Much of my mental energy this summer has been spent on my volunteer duties at Governors Island National Monument. I had always known that the island had a rich history. I feel that this summer I have come to understand some of that history in a deeper way than I had perviously. Other than the week the Hayfoot and I went to Gettysburg, I have not missed a Saturday. My favorite part of the island is a toss up between the general orientation tour and manning the gates–literally–at Castle Williams. The latter is especially rewarding because, standing at the entranceway to the old fortress greeting passersby, one eventually meets most visitors to the island. Some are in and out of the fort in minutes and some stay an hour or more reading every wayward sign. It’s all good.
At my day job we do not work on Fridays in July and most of August. So, today I went out to the island for a walk-through of the interpretive program I have been preparing for the upcoming Civil War Weekend. Essentially I spent the past few weeks researching and drafting an interpretive program about the island’s connection to the Civil War, and today a ranger and I walked the island where I performed it for him for advice and feedback. It is always beneficial to get some input before facing the public and I got a great deal of it today from a ranger who is especially knowledgable. It was lot of fun. I was about 90% there before the walk-through. After a few tweaks based on the input I received this morning I will be ready.
If you live in the New York area, I hope you are able to make it to Governors Island for Civil War Weekend, August 11 and 12. Details to come.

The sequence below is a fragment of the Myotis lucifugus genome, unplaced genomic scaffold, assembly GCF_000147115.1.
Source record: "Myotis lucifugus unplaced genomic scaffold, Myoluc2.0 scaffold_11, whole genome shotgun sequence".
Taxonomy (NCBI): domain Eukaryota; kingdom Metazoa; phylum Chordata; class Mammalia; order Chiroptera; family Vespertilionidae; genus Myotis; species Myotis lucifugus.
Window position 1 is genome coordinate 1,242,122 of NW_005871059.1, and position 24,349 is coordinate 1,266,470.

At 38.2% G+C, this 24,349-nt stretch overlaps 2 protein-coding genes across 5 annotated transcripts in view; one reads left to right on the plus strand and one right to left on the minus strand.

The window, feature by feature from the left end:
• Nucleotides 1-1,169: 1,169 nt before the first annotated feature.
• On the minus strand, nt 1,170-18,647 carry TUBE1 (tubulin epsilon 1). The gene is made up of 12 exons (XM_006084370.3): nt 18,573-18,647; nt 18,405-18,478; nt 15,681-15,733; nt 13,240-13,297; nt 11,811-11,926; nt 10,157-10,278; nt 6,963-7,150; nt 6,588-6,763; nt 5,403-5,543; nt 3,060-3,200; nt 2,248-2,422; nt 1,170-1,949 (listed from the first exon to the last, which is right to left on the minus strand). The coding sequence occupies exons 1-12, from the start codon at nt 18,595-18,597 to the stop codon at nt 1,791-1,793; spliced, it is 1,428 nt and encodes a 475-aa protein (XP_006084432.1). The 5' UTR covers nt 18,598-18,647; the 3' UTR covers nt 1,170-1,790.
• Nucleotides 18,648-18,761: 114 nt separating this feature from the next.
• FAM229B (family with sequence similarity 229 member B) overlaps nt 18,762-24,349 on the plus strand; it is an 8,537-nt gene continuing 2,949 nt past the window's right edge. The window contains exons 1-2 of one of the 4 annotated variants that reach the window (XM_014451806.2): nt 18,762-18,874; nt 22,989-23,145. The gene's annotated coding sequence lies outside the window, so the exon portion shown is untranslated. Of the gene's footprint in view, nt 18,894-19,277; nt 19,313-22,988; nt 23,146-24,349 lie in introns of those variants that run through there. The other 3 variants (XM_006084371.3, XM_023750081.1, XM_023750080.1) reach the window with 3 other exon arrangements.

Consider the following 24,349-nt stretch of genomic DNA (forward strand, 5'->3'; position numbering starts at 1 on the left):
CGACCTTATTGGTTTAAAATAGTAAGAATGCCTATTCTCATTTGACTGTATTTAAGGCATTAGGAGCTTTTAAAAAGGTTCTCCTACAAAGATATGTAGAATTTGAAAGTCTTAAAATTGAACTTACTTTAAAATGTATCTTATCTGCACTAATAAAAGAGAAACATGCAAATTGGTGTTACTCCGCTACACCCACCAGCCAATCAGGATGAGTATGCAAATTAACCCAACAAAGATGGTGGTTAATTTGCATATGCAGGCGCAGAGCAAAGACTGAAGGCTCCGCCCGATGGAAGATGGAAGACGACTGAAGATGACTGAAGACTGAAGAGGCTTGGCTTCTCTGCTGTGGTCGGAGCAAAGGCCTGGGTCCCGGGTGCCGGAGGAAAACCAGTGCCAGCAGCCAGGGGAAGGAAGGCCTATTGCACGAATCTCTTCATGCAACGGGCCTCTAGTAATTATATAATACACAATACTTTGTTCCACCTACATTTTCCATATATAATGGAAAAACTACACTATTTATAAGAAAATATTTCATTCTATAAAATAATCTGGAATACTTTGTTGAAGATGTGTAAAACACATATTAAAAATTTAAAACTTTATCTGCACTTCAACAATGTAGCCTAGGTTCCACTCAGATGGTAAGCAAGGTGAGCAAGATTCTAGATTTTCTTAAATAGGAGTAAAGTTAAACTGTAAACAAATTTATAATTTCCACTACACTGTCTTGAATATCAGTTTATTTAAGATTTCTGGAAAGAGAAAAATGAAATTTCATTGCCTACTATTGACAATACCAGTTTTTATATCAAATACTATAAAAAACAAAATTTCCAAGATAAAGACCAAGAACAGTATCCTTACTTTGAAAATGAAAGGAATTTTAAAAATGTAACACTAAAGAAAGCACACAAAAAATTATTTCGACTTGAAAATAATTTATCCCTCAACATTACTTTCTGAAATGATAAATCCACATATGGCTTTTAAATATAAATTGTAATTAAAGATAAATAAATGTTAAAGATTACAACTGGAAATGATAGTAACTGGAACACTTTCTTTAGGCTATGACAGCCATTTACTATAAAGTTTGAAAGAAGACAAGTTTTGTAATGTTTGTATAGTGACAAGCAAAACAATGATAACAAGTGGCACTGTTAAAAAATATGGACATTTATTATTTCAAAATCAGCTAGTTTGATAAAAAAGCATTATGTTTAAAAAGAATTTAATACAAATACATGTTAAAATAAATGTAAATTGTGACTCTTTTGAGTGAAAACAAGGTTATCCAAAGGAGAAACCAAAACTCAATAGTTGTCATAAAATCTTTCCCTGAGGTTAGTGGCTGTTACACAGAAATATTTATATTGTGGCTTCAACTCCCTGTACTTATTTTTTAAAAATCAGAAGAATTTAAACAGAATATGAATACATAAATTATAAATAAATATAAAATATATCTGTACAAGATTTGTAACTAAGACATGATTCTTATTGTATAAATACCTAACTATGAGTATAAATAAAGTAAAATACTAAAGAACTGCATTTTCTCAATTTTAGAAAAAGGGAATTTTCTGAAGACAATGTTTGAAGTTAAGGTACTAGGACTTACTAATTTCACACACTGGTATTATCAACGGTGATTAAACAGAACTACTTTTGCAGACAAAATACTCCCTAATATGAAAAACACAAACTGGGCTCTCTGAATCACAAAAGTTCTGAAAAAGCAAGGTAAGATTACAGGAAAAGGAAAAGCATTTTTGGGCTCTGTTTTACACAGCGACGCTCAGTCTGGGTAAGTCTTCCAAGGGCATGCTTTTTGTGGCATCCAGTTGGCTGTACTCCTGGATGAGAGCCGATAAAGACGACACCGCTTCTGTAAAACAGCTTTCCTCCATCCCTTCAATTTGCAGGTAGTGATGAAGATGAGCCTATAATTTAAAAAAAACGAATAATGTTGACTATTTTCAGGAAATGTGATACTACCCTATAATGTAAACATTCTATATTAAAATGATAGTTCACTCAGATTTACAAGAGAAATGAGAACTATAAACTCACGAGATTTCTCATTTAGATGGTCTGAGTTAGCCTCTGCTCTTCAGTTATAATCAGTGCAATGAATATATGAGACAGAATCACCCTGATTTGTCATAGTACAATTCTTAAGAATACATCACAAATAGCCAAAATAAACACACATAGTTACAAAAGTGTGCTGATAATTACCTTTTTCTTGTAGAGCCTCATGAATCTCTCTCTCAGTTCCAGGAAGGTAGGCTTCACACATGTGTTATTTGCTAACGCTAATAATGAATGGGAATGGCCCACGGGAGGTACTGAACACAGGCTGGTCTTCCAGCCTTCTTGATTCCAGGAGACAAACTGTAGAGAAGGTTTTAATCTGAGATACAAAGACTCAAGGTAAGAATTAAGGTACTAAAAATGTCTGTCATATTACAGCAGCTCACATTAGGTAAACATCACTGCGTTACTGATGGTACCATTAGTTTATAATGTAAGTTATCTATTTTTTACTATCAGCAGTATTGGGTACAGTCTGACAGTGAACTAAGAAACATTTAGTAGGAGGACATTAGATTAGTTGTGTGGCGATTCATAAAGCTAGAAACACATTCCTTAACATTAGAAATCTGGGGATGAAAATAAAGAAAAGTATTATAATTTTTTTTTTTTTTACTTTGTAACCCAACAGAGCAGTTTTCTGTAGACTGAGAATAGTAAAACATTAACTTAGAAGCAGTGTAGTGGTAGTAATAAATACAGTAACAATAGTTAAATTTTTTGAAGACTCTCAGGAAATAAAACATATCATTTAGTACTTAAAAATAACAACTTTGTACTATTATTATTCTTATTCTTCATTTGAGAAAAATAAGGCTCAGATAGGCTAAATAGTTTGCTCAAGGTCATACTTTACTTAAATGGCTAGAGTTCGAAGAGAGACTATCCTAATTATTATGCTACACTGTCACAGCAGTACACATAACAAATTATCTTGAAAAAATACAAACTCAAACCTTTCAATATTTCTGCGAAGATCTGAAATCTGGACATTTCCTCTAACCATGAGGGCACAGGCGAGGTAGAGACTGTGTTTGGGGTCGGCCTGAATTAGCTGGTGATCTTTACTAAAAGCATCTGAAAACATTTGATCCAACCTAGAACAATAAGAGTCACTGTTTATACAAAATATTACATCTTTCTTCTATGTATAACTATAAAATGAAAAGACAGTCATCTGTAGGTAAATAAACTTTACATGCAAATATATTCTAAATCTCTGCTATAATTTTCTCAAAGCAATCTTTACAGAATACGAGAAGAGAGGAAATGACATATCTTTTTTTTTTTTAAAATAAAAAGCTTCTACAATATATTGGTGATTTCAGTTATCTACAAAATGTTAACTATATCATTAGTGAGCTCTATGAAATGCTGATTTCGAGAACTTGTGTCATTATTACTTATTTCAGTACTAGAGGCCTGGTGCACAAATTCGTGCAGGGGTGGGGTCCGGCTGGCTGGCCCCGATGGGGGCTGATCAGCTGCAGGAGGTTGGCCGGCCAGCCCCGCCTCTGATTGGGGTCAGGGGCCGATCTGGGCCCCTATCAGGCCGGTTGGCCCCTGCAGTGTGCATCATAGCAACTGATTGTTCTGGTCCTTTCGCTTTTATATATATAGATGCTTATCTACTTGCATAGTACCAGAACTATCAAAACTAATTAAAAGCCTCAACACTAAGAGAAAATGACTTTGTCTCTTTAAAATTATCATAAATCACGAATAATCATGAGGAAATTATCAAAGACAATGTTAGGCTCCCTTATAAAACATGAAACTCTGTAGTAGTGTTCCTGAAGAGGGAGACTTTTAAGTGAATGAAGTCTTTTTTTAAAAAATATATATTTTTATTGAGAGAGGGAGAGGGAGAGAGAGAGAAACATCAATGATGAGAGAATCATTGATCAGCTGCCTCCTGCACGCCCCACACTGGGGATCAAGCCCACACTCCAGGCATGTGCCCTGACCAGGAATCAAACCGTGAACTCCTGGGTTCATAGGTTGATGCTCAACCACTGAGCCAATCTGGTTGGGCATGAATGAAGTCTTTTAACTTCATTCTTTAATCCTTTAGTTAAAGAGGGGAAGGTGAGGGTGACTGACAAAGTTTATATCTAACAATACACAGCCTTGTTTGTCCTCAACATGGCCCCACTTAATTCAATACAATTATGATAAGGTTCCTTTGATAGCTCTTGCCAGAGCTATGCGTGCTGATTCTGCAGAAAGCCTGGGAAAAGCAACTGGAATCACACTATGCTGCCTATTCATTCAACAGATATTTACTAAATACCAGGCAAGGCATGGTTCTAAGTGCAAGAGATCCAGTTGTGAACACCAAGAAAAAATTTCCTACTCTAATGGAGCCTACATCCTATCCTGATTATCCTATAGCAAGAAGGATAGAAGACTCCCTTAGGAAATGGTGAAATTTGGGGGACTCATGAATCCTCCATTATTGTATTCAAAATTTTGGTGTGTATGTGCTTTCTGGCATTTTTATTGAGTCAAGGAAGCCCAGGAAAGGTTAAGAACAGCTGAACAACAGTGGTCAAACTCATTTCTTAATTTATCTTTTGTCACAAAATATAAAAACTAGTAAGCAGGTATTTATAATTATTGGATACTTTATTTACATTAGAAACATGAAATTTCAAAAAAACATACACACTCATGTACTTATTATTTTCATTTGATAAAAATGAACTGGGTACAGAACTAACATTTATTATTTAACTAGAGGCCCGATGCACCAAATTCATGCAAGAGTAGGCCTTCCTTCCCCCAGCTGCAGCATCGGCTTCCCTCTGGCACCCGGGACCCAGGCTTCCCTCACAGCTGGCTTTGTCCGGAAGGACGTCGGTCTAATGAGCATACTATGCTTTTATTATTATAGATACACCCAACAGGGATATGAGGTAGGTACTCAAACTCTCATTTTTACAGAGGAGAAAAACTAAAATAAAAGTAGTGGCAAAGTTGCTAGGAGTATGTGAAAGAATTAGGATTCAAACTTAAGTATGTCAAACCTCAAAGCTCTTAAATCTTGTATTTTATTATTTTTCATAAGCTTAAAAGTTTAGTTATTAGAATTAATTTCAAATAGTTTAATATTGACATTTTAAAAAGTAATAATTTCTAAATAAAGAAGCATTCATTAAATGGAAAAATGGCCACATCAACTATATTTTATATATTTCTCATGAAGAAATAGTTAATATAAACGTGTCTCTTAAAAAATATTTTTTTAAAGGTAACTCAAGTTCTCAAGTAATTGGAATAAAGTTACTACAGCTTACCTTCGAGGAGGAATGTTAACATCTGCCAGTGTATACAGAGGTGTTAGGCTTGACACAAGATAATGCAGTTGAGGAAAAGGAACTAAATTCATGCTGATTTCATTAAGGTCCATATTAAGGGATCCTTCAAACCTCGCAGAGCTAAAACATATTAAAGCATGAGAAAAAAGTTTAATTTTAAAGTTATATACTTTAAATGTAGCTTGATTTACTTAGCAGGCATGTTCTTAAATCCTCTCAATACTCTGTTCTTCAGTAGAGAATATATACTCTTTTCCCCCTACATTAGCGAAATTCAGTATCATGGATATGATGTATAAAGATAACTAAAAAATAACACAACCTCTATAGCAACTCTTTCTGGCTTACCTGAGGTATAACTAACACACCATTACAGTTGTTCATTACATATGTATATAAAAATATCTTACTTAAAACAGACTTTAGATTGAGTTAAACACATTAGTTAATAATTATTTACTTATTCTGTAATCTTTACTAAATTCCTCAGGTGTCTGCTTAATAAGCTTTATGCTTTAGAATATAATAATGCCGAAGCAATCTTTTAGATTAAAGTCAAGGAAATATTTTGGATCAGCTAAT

I am having my Sunday morning coffee and surfing the internet. Here is some amazing film footage of Governors Island from the 200th anniversary of the Coast Guard in 1990. Those who have been to the island will recognize many of the scenes. It is hard to believe that 1990 is now the “then” and no longer the “now.” Enjoy your Sunday.
I am getting organized again after being away for the past week. Earlier I went for a walk in Greenwood Cemetery, making sure to take advantage of the shade in these heat wave conditions. There is an interconnectedness between the two places; so many soldiers who fought at Gettysburg are now interred here in Brooklyn. You see it if you know what to look for. We really luck out at Gettysburg last week with the temperatures. When you are there all you want to do is get out and explore the nooks and crannies of the battlefield. Intense heat is not conducive such activity. The entire week we were there the temperature could not have gone above 80, and with low humidity. We left bright and early yesterday morning and it was almost ninety, and well over 100 by the end of the day. No, I don’t want that authentic of a battlefield experience, thank you very much.
Going through the hundreds of email waiting for me in my inbox was this piece from the Miami Herald about Governors Island. I am glad the island is getting the nationwide recognition it deserves. It is truly a must see for people visiting the Big Apple. There are layers and layers of history to explore, along with great recreational opportunities. The cat is already out of the bag among New Yorkers. Attendance has increased year-by-year since opening to the public several years ago. You have three full months left to make it part of your summer.
(image/Manhattan skyline from atop Castle Williams)
This past Saturday I was walking back to the office at Governors Island to get my lunch when I came across the ballgame being played by the New York Gothams, a group of enthusiasts who play the National Pastime according to mid-nineteenth century rules. The New York Times has more here, including some cool pics. Note the Manhattan skyline in the background. And yes, the day really was that beautiful. Make Governors Island part of your summer.